The plaintiff gave evidence and called three witnesses, namely, Bolade Ogunfowokan, a clerk in the Chambers of plaintiff's Solicitors; Jacob Adeyemo Oroge, a Customary Court President at Ikirun and Victor Ladipo Lajide, a Building Contractor at Ogbomosho. The witness Bolade Ogunfowokan had testified as regards the delivery of a letter dated 21st October, 1960, to the defendant. A copy of the letter was admitted in evidence as exhibit 'H'.

The plaintiff, in his evidence, admitted knowing the defendant. He saw the publication at 39 of the booklet entitled "Among Nigerian Celebrities" (exhibit 'A') concerning his parentage. He gave his father's name as Solomon Akintola of Ogbomosho and his mother's as Mobolade Akintola also of Ogbomosho. He denied knowing Chief Sawe of Ilesha or Madam Alice. When asked how he came to be concerned about the publication in the booklet, exhibit A, he explained that many of his friends invited his attention to page 39 of the booklet wherein his parents were mentioned as Chief Sawe of Ilesha and Alice and they felt that he (the plaintiff) must have been deceiving them about his parentage. He said he confirmed to them that his father's name is Solomon Akintola and his mother's Mobolade Akintola. On being further asked what he was going to do about the publication, he assured them that he would place the matter in the hands of his Solicitors, hence the present proceedings.

The plaintiff, in answer to cross-examination, explained that the primary purpose of bringing this action is to show that his claim to be the son of Solomon and Mobolade Akintola is a correct one and further that he would like to remove any doubt which this publication has created in the minds of those who know him; secondly, he would like to receive whatever damages the court might feel to award for the harm the publication has done to his reputation. The reaction of his friends, he said, is that he had been deceiving them. These friends had been voting for him from year to year as a son of Ogbomosho. The plaintiff said he was dissatisfied with the apology contained in the West African Pilot because it was insufficient and was not published with the consent of his Solicitors as per the draft attached to the letter of October 21st, 1960 (exhibit 'H') addressed to the defendant by his said Solicitors; secondly, because the defendant did not stop distributing the booklet and, thirdly, because he had not corrected the publication in the 2nd edition of the booklet as he promised to do. He (plaintiff) would however, be satisfied if the defendant immediately withdrew the unsold copies from circulation on getting his Solicitors' letter. He went on to say that that, of course, would not undo the damage for which he is claiming compensation.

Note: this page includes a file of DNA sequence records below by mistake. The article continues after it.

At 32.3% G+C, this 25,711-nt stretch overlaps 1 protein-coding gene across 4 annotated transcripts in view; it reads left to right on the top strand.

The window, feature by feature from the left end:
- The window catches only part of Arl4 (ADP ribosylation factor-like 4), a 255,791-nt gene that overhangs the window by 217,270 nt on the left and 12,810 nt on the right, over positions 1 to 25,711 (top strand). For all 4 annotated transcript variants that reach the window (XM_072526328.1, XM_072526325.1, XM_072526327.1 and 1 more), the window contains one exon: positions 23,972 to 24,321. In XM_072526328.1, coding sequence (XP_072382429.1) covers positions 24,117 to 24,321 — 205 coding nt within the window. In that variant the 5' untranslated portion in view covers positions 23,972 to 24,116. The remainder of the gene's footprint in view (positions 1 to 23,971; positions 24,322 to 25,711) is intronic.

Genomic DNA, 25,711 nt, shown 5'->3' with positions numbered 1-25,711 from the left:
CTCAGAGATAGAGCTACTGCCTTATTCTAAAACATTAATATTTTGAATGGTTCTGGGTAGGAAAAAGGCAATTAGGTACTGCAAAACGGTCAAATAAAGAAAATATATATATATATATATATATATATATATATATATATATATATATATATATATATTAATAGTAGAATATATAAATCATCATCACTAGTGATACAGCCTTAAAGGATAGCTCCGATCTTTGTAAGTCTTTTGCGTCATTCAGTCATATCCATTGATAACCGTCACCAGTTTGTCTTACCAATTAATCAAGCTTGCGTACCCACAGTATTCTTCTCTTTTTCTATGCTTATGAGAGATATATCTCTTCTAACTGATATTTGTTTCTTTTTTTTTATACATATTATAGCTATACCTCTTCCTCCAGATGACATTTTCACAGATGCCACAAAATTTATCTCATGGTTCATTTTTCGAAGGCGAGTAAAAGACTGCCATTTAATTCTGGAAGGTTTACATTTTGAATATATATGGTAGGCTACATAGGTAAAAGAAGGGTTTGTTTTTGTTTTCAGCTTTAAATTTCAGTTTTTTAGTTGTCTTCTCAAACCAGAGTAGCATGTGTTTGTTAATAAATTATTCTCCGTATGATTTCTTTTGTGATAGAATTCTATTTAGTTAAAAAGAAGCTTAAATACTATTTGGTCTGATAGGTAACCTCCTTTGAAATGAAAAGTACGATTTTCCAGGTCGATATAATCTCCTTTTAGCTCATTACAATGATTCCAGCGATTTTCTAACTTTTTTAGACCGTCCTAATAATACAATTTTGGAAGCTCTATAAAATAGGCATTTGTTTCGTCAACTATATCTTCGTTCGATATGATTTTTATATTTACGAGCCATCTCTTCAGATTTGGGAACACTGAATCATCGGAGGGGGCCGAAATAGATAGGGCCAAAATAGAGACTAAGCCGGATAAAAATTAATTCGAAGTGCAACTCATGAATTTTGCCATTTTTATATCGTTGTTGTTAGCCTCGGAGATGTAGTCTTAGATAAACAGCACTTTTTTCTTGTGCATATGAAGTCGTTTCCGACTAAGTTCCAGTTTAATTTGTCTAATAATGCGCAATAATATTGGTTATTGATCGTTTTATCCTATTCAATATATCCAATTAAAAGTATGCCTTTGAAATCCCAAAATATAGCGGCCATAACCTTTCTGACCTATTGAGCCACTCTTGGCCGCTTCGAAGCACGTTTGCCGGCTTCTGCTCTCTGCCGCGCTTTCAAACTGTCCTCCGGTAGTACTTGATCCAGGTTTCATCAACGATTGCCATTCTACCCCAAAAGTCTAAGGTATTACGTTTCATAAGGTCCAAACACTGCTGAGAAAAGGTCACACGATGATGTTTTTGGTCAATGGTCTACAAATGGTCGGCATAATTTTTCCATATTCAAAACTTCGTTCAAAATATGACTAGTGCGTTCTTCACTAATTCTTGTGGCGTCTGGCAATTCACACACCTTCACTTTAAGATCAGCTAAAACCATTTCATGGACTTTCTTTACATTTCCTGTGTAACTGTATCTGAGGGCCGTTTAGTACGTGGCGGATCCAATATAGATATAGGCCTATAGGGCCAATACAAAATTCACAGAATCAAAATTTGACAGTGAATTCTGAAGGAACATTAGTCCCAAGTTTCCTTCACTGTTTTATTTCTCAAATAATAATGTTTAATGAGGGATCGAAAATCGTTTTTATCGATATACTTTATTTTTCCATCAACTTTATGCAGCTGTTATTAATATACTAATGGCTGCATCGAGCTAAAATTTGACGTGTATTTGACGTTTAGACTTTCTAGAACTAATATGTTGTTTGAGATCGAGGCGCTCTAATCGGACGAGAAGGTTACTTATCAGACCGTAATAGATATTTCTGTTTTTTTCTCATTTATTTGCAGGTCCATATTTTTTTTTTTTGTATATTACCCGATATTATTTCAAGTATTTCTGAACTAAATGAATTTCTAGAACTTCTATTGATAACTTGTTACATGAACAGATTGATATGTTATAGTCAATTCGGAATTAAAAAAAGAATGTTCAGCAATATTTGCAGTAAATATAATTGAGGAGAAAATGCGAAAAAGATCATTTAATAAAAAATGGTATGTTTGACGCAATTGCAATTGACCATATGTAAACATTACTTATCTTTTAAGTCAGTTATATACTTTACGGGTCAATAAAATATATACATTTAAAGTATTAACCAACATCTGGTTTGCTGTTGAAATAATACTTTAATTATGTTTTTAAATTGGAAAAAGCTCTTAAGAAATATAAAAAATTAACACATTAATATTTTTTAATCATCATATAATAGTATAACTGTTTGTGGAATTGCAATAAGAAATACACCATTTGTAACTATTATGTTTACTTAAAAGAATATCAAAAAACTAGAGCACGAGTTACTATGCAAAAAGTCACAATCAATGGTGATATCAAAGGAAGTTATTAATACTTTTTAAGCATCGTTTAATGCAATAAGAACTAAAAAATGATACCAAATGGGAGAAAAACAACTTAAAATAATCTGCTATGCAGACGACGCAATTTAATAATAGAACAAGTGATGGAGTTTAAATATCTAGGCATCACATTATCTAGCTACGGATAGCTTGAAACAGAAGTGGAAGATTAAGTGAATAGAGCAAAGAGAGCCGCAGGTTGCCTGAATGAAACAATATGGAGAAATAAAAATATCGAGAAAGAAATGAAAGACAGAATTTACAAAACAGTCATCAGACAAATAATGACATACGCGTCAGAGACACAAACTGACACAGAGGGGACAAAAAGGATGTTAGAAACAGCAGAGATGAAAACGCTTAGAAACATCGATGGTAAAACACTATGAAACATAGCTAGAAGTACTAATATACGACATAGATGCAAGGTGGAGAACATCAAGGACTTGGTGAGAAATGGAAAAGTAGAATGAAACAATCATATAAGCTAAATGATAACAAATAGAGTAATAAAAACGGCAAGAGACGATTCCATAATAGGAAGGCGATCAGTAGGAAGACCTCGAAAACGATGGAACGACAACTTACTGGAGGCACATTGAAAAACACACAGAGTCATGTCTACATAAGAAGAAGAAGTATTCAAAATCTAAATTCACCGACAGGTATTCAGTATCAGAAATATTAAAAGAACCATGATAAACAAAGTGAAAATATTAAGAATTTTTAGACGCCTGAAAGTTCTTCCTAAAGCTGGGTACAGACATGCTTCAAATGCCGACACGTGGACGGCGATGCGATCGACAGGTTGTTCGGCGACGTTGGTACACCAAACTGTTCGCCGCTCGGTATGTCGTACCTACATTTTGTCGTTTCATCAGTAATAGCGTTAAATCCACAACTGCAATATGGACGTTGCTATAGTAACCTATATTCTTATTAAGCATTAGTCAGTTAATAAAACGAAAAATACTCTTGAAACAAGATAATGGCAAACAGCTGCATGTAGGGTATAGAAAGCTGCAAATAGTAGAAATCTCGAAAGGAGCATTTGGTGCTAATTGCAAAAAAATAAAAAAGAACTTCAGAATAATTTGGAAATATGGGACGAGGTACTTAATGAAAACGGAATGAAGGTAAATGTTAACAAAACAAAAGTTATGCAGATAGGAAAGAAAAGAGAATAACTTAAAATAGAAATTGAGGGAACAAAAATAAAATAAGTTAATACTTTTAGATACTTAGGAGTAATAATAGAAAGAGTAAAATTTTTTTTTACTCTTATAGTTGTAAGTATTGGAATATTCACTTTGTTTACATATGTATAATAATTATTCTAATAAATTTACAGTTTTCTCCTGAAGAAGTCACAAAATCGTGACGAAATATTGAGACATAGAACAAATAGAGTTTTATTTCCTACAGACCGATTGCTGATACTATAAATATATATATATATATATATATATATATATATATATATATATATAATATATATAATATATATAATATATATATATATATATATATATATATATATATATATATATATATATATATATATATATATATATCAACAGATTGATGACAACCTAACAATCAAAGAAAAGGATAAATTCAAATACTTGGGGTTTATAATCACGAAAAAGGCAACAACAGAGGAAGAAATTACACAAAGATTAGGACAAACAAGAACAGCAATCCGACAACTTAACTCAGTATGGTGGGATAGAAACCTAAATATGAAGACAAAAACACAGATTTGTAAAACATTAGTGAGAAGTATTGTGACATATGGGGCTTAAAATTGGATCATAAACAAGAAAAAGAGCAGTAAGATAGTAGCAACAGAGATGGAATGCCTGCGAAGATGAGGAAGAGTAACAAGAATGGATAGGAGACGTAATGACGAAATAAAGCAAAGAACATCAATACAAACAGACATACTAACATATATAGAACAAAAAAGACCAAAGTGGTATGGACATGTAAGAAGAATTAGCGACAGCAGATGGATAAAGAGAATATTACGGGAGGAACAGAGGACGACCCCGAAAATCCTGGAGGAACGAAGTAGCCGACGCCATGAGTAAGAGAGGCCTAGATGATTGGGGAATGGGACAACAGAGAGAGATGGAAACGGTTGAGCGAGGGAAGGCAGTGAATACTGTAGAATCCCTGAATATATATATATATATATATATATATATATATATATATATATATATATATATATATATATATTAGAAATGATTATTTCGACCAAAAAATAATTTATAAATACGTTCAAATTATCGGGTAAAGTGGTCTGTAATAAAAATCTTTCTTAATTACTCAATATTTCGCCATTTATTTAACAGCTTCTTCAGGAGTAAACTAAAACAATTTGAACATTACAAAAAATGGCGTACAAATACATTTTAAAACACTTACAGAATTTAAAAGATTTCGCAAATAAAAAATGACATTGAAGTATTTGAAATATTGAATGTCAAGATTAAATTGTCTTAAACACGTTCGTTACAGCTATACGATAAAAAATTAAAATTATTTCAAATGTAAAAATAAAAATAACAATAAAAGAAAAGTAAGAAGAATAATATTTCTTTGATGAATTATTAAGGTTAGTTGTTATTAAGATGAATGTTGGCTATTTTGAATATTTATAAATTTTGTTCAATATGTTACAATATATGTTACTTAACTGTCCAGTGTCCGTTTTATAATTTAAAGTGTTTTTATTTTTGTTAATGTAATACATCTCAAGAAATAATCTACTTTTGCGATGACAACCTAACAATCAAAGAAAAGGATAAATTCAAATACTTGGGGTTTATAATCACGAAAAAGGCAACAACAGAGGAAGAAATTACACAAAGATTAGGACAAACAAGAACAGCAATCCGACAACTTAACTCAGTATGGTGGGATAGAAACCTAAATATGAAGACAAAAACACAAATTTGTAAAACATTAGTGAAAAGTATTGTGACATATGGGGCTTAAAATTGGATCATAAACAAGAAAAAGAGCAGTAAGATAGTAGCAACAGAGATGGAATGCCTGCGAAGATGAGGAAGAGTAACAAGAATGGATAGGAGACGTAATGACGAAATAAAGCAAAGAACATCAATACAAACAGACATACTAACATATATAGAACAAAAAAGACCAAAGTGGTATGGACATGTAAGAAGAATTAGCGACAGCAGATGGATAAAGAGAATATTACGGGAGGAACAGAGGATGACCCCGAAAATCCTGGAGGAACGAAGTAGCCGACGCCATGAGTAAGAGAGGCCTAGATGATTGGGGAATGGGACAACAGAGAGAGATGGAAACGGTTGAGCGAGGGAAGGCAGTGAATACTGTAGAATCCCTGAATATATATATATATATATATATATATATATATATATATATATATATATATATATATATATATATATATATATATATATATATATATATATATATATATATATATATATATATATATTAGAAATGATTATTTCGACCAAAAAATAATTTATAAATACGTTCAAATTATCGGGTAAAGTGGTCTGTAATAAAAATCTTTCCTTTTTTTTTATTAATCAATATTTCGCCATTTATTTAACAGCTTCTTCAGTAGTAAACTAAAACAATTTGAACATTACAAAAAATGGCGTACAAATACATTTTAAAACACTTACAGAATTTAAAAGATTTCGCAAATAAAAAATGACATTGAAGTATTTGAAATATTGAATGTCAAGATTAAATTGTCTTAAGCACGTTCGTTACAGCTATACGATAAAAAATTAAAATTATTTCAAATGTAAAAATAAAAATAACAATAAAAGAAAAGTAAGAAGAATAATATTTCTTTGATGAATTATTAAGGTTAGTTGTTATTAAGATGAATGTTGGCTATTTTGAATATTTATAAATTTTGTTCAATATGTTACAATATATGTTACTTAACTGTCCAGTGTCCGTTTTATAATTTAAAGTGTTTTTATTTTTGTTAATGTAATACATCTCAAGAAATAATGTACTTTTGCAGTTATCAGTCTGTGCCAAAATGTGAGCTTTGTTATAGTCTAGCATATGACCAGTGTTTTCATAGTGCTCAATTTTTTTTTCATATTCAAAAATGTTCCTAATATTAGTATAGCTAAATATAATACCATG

Oroge, one of the plaintiff's witnesses, said he was shocked when he read page 39 of exhibit 'A' concerning the plaintiff's parentage, as he had always known him to be a native of Ogbomosho. After reading the publication he had a doubt in his mind as to whether the plaintiff was still the son of Solomon and Mobolade Akintola of Ogbomosho. He spoke to the plaintiff about the publication. The plaintiff himself had before then read the booklet. Later the plaintiff told him he had placed the matter in the hands of his Solicitors.

The last of the plaintiff's witnesses, Victor Lajide Ladipo, told the court that the plaintiff has represented Ogbomosho in the Regional and Federal Legislatures since 1951; that the plaintiff has always held himself out as a native of Ogbomosho and that he knew his parents (Solomon and Mobolade Akintola) very well. He too had read page 39 of the booklet (exhibit 'A') containing a biographical note of the plaintiff; that was in October 1960, during the Independence Celebrations. When he read it his reaction was that Chief Akintola was an impostor and that really he was not a native of Ogbomosho. The defendant is a well-known writer and a public figure and the Publicity Secretary of a political party known as the N.C.N.C. Until the court decides otherwise, he will still have his doubts about the plaintiff's parentage.

The defendant alone gave evidence for the defence. In March 1960, he sent the plaintiff a circular letter (exhibit 'B') which is headed "Some Nigerian Celebrities', Publication Of." The penultimate paragraph of the letter reads:-

I shall be grateful if you will be good enough to send to me at your earliest convenience a brief history of yourself and your latest photograph for inclusion. I will be thankful if you do this before the end of this month....

In reply the plaintiff's Private Secretary wrote as follows:-

                                                                                                          Western Region Of Nigeria